As I was making my morning tea I heard the loud, agitated calls from the family of sparrows that nest in a window box near my feeders. I went to investigate the cause for their concern, only to discover a Common Grackle eating some seed. Normally grazing the lawn for bugs, this grackle came up to investigate the feeders after finding slim pickings in the grass.
The loud, raucous harassment by the sparrows moved the grackle along. The sparrows usually leave the other feeder birds alone but they saw a threat with the grackle. Although there was no threat to me this time, it pays to listen to nature. If something is out of place, wild birds will let you know with their frantic calls of “danger, danger, danger!”
Common Grackle Quiscalus quiscula
Order: PASSERIFORMES Family: Blackbirds and Orioles (Icteridae)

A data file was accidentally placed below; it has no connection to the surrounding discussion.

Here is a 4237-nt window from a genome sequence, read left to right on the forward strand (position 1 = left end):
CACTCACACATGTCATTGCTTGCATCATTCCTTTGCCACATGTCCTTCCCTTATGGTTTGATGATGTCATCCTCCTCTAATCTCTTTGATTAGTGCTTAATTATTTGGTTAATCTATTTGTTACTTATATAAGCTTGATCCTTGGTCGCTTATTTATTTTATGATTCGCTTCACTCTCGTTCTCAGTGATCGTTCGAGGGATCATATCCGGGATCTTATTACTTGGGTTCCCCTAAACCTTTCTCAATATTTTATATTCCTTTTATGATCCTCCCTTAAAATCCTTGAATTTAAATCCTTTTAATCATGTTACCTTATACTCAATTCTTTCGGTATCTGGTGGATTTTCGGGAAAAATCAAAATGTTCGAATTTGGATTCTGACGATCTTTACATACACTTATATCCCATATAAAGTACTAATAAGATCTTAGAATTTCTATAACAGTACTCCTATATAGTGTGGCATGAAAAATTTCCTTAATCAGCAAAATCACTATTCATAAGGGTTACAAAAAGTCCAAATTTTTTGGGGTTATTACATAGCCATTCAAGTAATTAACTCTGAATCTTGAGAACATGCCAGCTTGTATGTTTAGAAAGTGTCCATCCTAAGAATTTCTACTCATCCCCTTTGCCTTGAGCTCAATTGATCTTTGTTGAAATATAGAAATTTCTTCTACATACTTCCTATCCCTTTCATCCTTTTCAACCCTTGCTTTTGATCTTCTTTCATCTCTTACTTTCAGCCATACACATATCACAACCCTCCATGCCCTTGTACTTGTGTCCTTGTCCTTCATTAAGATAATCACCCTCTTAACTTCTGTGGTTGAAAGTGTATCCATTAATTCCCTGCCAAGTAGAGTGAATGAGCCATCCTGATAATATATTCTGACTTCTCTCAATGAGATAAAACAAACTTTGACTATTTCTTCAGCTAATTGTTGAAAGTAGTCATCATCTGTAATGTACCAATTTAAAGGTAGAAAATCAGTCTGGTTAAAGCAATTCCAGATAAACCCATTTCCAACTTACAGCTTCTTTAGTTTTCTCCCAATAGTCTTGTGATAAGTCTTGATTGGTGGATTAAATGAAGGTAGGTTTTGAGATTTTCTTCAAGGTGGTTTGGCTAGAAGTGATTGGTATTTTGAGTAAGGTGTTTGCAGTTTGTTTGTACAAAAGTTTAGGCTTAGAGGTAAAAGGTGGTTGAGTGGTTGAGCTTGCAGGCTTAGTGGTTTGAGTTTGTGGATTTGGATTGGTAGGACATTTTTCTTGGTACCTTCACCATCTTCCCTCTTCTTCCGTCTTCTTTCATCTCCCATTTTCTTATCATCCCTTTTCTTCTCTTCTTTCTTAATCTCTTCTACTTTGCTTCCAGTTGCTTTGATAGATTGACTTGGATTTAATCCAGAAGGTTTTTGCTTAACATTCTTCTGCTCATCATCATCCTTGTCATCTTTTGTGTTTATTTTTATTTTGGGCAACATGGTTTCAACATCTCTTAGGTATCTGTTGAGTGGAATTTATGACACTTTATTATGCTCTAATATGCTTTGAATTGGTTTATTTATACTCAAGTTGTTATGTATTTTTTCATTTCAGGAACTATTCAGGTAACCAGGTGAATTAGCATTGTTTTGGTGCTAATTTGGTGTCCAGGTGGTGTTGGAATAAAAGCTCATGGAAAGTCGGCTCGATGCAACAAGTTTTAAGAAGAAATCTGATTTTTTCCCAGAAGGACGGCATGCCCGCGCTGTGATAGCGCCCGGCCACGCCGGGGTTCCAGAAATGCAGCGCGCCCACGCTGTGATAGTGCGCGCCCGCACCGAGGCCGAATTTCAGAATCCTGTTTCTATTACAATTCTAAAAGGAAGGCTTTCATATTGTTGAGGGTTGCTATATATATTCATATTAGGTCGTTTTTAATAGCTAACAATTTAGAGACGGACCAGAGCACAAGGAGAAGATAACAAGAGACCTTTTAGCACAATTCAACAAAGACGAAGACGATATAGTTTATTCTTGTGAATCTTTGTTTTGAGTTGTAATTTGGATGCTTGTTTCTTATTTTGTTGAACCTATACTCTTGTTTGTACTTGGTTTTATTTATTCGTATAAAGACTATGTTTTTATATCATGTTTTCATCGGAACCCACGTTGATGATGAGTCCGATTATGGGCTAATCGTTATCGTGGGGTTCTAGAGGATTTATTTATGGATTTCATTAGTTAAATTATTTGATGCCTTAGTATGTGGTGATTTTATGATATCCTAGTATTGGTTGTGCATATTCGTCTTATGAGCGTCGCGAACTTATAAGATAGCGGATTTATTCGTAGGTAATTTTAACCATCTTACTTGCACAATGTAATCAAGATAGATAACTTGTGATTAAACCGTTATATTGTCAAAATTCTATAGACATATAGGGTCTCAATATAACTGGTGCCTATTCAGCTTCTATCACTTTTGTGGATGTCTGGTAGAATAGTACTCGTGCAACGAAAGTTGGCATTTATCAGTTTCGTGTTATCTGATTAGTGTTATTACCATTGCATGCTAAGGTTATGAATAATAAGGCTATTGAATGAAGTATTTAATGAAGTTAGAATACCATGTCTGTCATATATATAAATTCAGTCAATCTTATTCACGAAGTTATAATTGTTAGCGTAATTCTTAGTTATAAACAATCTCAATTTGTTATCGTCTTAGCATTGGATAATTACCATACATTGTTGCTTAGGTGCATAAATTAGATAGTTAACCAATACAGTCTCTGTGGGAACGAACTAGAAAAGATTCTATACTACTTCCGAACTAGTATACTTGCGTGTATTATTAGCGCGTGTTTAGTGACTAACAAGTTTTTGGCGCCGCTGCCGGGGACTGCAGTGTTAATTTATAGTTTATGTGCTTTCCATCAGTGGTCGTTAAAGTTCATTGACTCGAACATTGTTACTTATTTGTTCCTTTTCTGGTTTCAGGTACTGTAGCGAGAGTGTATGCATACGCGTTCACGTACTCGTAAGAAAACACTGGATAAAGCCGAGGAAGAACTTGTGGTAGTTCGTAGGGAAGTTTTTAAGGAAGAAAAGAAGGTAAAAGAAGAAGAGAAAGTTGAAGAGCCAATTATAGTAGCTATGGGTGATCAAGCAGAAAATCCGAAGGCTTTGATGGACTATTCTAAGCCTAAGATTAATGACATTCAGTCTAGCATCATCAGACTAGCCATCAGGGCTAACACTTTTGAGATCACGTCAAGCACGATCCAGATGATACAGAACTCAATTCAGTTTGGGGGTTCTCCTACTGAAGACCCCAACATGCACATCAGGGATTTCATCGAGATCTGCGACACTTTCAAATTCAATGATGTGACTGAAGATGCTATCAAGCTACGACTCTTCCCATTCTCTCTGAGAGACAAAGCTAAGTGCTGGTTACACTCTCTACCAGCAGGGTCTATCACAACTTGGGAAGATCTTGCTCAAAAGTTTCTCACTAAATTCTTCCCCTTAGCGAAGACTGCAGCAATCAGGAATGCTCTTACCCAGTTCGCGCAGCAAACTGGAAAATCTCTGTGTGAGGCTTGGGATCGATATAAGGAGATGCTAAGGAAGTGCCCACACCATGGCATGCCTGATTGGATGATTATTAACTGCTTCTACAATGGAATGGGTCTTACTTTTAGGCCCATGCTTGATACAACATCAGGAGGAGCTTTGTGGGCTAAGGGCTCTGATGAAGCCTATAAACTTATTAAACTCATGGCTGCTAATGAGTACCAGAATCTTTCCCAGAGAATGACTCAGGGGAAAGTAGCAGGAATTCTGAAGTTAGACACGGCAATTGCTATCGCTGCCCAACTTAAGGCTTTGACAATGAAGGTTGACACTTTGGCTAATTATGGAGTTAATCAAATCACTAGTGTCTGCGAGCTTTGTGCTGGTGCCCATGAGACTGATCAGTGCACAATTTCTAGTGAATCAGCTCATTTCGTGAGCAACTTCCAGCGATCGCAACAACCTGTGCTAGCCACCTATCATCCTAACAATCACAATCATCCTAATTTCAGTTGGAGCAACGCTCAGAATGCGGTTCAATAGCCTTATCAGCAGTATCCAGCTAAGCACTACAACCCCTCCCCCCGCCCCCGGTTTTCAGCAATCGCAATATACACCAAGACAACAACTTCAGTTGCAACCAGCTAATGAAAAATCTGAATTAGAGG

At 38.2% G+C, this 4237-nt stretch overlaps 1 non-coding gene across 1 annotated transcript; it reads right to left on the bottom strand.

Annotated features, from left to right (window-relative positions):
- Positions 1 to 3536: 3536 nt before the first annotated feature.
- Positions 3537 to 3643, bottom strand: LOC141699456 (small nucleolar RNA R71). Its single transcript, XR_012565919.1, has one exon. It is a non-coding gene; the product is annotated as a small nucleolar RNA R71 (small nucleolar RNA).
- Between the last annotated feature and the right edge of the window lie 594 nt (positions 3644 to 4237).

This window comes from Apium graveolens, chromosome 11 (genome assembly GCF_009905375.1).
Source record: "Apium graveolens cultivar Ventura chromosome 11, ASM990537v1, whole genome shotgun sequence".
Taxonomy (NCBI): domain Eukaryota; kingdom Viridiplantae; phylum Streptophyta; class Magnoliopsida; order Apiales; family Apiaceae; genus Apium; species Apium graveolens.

Medium-sized blackbird with metallic purple sheen on back, head, neck, and breast. Eyes are bright yellow! Female is smaller and duller. Juvenile is dark brown with dark eyes.
You might see a Common Grackle rolling on an ant hill. This behavior is called anting, and grackles as well as many other bird species roll on ants to coat their feathers in the formic acid the ants secrete and rid themselves of parasites. In addition to ants, grackles have been seen using walnut juice, lemons and limes, marigold blossoms, chokecherries, and mothballs in a similar fashion.
Grackles forage primarily on the ground. During breeding season, their diets consist mainly of insects and other invertebrates. However the birds are opportunistic and can eat goldfish, minnows, crayfish, small frogs, salamanders, mice, and small bats. They are also known to eat other birds' eggs and nestlings, and occasionally kill and eat other adult birds, particularly adult house sparrows. During migration and winter, common grackles eat mostly grains from farm fields and seeds, particularly corn and acorns. They also eat some fruits.